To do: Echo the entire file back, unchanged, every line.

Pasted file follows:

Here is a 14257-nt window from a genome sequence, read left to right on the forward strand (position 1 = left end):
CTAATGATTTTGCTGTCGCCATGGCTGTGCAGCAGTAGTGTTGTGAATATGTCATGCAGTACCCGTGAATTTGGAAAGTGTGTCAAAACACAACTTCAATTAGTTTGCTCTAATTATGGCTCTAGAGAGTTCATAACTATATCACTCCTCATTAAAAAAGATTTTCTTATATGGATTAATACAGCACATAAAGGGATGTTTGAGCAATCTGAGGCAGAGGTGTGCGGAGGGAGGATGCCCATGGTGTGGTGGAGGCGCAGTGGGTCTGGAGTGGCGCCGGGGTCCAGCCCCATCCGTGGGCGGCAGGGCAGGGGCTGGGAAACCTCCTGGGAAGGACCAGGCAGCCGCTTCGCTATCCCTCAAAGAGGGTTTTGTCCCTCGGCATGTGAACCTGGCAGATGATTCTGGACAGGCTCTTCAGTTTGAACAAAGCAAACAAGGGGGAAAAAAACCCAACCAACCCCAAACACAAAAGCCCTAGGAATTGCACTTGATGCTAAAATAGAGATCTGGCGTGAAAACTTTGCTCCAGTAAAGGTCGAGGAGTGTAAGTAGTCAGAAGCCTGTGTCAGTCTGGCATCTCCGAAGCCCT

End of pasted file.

Here is a 14257-nt window from a genome sequence, read left to right on the forward strand (position 1 = left end):
CTAATGATTTTGCTGTCGCCATGGCTGTGCAGCAGTAGTGTTGTGAATATGTCATGCAGTACCCGTGAATTTGGAAAGTGTGTCAAAACACAACTTCAATTAGTTTGCTCTAATTATGGCTCTAGAGAGTTCATAACTATATCACTCCTCATTAAAAAAGATTTTCTTATATGGATTAATACAGCACATAAAGGGATGTTTGAGCAATCTGAGGCAGAGGTGTGCGGAGGGAGGATGCCCATGGTGTGGTGGAGGCGCAGTGGGTCTGGAGTGGCGCCGGGGTCCAGCCCCATCCGTGGGCGGCAGGGCAGGGGCTGGGAAACCTCCTGGGAAGGACCAGGCAGCCGCTTCGCTATCCCTCAAAGAGGGTTTTGTCCCTCGGCATGTGAACCTGGCAGATGATTCTGGACAGGCTCTTCAGTTTGAACAAAGCAAACAAGGGGGAAAAAAACCCAACCAACCCCAAACACAAAAGCCCTAGGAATTGCACTTGATGCTAAAATAGAGATCTGGCGTGAAAACTTTGCTCCAGTAAAGGTCGAGGAGTGTAAGTAGTCAGAAGCCTGTGTCAGTCTGGCATCTCCGAAGCCCT